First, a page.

How to Train a Husky Puppy to Stop Biting

Medium
2-12 Weeks
Behavior

Introduction

The Husky is a powerful, intelligent breed that has a strong trait towards self-reliance. The Husky likes to think for himself, which can be problematic for an owner, especially if the dog's train of thought is towards roaming or escape. However, self-reliance has other implications for a dog that is prone to biting. He may decide he wants something and be happy to nip in order to get it. 

It's therefore essential to teach a Husky pup how to limit his biting habit when he is still young. When by default he draws away from his teeth making contact with human skin, this means if an accident happened, such as a child treading on the dog's paw, his instant reaction is to stop himself from biting rather than act how he might otherwise. 

Defining Tasks

Teaching a Husky not to bite is NOT about punishment. While it might be tempting to slap or hit the puppy, this is liable to backfire. At best, he may be inhibited about biting you, however, he doesn't generalize the lesson to other people. This means he's still likely to bite the child who steps on his paw. However, in a worst-case scenario, a strong-minded dog like a Husky may decide to match violence with violence and he may become aggressive as a consequence. 

Instead, by understanding dog behavior and how his littermates would react to a bite, you can communicate with the dog in a way he understands in order to correct bad behavior and teach self-restraint.

Getting Started

Teaching a pup not to bite depends on excellent timing and how you react, rather than needing special tools. It's also important that all family members also know how to react, so the pup is sent a consistent message.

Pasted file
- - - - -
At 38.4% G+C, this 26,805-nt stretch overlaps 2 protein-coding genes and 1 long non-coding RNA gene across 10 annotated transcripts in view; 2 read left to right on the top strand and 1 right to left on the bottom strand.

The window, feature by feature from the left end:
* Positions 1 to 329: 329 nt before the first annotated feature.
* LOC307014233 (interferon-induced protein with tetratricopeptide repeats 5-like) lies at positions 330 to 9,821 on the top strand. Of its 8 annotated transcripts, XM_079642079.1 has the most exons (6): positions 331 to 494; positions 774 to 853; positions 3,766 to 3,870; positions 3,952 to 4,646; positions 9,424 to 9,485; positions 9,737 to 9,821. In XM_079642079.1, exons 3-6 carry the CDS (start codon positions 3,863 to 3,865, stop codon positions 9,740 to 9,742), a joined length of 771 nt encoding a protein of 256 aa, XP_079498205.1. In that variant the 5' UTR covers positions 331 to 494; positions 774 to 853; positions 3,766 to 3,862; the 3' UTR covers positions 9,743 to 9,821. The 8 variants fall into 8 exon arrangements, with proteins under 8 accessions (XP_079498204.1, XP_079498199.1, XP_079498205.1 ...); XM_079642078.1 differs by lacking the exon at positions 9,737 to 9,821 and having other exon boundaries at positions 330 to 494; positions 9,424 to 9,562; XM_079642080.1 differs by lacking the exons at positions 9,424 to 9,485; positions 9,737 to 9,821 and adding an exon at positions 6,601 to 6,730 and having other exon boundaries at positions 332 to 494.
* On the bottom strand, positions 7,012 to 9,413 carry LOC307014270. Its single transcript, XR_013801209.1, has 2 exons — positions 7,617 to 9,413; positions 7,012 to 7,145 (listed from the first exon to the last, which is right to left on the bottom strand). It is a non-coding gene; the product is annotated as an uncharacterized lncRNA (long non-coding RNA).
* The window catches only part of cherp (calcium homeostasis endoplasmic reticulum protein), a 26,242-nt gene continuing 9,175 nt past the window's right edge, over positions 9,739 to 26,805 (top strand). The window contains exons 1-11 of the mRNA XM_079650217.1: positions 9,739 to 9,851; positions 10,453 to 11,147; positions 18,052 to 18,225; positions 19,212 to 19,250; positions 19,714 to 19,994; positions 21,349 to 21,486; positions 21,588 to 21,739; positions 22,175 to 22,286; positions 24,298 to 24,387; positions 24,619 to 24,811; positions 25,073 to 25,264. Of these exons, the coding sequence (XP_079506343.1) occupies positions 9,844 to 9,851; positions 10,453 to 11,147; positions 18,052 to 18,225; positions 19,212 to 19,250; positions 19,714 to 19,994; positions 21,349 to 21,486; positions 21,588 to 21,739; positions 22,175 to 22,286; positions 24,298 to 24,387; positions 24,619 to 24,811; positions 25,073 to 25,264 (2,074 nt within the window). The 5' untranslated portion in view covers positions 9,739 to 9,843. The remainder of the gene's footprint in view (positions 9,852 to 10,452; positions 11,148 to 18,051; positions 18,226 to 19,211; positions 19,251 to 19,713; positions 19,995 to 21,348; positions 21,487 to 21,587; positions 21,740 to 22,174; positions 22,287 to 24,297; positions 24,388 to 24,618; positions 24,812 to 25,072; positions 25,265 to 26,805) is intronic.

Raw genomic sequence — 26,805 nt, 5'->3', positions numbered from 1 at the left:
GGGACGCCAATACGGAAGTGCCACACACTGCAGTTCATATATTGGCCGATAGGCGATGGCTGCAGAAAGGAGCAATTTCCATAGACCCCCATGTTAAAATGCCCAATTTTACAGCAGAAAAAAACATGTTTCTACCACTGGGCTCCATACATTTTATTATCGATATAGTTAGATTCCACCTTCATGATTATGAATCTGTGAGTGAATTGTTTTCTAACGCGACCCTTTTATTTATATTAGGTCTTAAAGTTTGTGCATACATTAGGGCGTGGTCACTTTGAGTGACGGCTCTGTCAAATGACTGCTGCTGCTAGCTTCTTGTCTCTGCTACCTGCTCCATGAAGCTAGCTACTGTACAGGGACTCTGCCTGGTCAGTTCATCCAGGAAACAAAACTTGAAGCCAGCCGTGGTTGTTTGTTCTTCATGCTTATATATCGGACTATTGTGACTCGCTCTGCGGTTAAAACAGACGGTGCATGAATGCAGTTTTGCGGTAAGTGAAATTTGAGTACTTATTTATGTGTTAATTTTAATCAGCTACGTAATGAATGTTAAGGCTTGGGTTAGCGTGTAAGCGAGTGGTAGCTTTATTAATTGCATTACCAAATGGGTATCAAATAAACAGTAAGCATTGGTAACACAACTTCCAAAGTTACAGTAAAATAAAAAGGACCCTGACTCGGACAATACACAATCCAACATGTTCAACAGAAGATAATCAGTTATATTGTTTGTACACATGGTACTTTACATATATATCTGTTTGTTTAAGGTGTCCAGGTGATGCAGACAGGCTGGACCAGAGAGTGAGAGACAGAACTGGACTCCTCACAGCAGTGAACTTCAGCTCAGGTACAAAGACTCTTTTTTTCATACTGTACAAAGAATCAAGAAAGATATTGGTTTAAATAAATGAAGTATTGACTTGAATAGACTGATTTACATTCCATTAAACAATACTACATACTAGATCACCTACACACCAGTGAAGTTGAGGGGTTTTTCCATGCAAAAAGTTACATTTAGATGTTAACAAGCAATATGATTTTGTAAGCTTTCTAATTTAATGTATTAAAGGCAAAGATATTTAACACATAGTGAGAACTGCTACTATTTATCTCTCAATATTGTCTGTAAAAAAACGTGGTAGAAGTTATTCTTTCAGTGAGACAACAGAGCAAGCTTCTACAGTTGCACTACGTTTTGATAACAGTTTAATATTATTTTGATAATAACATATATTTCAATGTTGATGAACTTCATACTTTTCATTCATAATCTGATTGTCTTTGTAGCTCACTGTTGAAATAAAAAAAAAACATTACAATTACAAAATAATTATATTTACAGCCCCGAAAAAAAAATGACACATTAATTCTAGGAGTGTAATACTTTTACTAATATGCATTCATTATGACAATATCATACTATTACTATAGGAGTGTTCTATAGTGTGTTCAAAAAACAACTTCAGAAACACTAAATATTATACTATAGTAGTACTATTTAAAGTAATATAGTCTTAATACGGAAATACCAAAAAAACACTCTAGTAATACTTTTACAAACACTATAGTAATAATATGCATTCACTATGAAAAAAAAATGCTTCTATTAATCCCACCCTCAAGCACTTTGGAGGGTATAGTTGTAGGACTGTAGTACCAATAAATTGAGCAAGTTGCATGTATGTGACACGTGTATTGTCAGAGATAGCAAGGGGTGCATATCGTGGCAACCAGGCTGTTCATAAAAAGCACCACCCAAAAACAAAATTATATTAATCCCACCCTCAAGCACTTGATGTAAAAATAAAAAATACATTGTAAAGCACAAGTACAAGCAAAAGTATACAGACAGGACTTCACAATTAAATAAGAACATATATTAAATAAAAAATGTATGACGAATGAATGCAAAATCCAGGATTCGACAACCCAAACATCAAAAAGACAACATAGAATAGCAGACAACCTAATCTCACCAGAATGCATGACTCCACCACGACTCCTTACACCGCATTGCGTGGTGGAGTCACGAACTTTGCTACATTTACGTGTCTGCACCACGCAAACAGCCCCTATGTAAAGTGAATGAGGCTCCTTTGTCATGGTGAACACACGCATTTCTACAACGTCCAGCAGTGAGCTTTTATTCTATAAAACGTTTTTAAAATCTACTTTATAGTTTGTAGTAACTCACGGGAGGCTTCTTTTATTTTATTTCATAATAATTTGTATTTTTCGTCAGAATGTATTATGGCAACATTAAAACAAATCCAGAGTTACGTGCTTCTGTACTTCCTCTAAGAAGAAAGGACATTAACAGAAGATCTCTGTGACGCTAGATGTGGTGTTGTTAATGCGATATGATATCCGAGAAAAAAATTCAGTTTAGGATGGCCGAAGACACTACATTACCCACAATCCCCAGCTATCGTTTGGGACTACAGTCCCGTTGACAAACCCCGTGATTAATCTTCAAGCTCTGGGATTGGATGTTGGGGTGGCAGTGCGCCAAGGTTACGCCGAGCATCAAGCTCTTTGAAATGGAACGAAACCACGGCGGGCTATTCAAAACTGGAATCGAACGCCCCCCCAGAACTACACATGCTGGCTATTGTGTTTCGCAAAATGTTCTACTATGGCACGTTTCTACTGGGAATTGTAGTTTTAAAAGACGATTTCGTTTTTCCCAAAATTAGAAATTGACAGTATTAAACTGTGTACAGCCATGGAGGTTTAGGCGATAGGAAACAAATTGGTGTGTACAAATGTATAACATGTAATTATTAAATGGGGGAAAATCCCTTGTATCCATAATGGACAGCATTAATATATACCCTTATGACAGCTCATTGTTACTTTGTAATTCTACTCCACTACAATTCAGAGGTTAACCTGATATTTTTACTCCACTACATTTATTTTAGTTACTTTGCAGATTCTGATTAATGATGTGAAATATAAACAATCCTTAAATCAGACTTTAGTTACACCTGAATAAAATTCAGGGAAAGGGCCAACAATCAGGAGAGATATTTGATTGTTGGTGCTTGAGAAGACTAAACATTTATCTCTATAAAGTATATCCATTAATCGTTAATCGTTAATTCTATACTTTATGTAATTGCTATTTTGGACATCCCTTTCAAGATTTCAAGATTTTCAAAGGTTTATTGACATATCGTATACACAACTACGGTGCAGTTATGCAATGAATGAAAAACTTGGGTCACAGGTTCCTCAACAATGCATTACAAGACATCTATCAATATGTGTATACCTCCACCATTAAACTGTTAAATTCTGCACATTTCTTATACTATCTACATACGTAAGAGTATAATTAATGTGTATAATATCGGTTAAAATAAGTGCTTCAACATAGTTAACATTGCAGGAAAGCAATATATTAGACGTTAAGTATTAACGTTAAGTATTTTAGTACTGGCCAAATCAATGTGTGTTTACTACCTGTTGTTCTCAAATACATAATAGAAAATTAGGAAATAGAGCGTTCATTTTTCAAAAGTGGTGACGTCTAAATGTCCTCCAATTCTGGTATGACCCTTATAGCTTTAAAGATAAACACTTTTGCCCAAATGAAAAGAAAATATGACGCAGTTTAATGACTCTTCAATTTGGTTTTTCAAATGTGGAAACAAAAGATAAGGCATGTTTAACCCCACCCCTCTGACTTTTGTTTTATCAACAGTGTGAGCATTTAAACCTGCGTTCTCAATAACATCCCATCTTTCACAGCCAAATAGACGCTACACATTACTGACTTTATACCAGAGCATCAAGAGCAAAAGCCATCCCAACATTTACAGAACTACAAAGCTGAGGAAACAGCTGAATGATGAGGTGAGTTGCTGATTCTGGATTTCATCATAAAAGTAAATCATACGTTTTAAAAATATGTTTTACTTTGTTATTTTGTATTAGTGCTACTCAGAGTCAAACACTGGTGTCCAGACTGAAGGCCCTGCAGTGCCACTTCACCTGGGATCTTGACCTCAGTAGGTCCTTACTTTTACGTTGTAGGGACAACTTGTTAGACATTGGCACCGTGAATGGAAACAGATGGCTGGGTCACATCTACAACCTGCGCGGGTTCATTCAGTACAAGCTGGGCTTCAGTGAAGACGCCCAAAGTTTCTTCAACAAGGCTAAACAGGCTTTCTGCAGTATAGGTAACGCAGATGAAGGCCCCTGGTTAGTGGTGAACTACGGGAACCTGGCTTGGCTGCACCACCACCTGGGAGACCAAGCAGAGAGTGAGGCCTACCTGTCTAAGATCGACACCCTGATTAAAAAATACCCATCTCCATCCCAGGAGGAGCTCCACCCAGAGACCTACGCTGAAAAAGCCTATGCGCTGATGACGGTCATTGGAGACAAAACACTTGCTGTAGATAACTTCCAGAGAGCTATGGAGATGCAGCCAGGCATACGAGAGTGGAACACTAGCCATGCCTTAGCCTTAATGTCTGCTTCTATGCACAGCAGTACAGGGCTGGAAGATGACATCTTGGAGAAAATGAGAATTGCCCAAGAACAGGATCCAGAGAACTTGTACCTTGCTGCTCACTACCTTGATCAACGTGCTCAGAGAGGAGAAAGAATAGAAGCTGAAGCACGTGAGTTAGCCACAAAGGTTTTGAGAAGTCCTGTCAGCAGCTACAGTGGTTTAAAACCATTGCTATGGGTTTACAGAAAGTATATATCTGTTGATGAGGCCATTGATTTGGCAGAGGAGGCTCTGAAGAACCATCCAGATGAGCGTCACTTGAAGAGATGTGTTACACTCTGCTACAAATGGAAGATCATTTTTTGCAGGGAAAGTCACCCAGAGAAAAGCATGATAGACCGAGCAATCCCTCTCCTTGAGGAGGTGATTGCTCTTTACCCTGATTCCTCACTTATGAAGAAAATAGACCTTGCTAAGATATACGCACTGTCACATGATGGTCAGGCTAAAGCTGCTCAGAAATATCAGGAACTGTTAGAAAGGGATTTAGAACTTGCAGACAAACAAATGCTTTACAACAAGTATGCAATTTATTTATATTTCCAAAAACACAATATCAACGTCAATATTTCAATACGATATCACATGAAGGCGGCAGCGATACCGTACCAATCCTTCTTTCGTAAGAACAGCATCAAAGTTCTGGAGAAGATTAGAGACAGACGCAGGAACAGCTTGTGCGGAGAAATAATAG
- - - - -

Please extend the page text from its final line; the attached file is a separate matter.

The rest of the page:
It's also helpful to have: 

  • Tug toys or a ball to encourage play
  • Treats to reward good behavior
  • A room to withdraw to when the pup gets too rough

The Bite Inhibition Method

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Step
1
Why do puppies bite?
The first step to stopping biting is to understand the puppy's motivation. A very young pup is unlikely to be being aggressive, instead, he's just doing what puppies do. (Not that this makes it OK!) In a litter of healthy pups there will be rough and tumble, which includes biting. As part of the learning process, when a pup bites too hard, the other pup will screech and possibly end the game. This is valuable insight for the biting pup, as he learns that biting too hard ends the fun.
Step
2
Bite inhibition in a litter
Let's look at how pups learn to be gentle in a litter. We've already said how they screech and squeal when bitten too hard. This makes the biting pup back off. The game then resumes once the bitten pup has regained confidence in the other one. Since pups want to play, the nipping puppy will be keen to avoid another interruption to the game and be careful to have a softer mouth next time. This process is known as learning bite inhibition and is a valuable tool for stopping a pup from nipping people.
Step
3
Play act being a puppy
Communicate with your Husky pup in a way he understands, by acting the same way a littermate would. If he gets too rough and nips your hand, then immediately let your hand go limp and at the same time squeal and look hurt. Nurse your hand as if dreadfully injured and perhaps even force out a few fake tears. The pup should then and take stock.
Step
4
Nipping means no game